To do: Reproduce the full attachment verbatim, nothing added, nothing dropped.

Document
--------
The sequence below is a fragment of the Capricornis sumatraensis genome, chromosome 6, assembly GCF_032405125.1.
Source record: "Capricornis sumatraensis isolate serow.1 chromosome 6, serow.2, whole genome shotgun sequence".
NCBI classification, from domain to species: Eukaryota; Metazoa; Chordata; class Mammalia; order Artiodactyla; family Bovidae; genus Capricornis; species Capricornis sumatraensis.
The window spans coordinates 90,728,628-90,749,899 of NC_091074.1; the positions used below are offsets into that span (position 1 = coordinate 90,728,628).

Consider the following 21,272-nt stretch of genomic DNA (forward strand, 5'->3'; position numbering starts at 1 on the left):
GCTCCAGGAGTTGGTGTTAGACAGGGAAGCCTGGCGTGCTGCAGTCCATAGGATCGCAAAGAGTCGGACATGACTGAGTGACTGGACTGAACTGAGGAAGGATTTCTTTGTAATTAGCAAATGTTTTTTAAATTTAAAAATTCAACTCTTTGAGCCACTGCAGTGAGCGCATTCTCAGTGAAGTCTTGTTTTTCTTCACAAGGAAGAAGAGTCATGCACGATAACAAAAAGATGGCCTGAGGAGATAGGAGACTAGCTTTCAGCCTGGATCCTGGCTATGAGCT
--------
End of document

The sequence below is a fragment of the Capricornis sumatraensis genome, chromosome 6, assembly GCF_032405125.1.
Source record: "Capricornis sumatraensis isolate serow.1 chromosome 6, serow.2, whole genome shotgun sequence".
NCBI classification, from domain to species: Eukaryota; Metazoa; Chordata; class Mammalia; order Artiodactyla; family Bovidae; genus Capricornis; species Capricornis sumatraensis.
The window spans coordinates 90,728,628-90,749,899 of NC_091074.1; the positions used below are offsets into that span (position 1 = coordinate 90,728,628).

Consider the following 21,272-nt stretch of genomic DNA (forward strand, 5'->3'; position numbering starts at 1 on the left):
GCTCCAGGAGTTGGTGTTAGACAGGGAAGCCTGGCGTGCTGCAGTCCATAGGATCGCAAAGAGTCGGACATGACTGAGTGACTGGACTGAACTGAGGAAGGATTTCTTTGTAATTAGCAAATGTTTTTTAAATTTAAAAATTCAACTCTTTGAGCCACTGCAGTGAGCGCATTCTCAGTGAAGTCTTGTTTTTCTTCACAAGGAAGAAGAGTCATGCACGATAACAAAAAGATGGCCTGAGGAGATAGGAGACTAGCTTTCAGCCTGGATCCTGGCTATGAGCT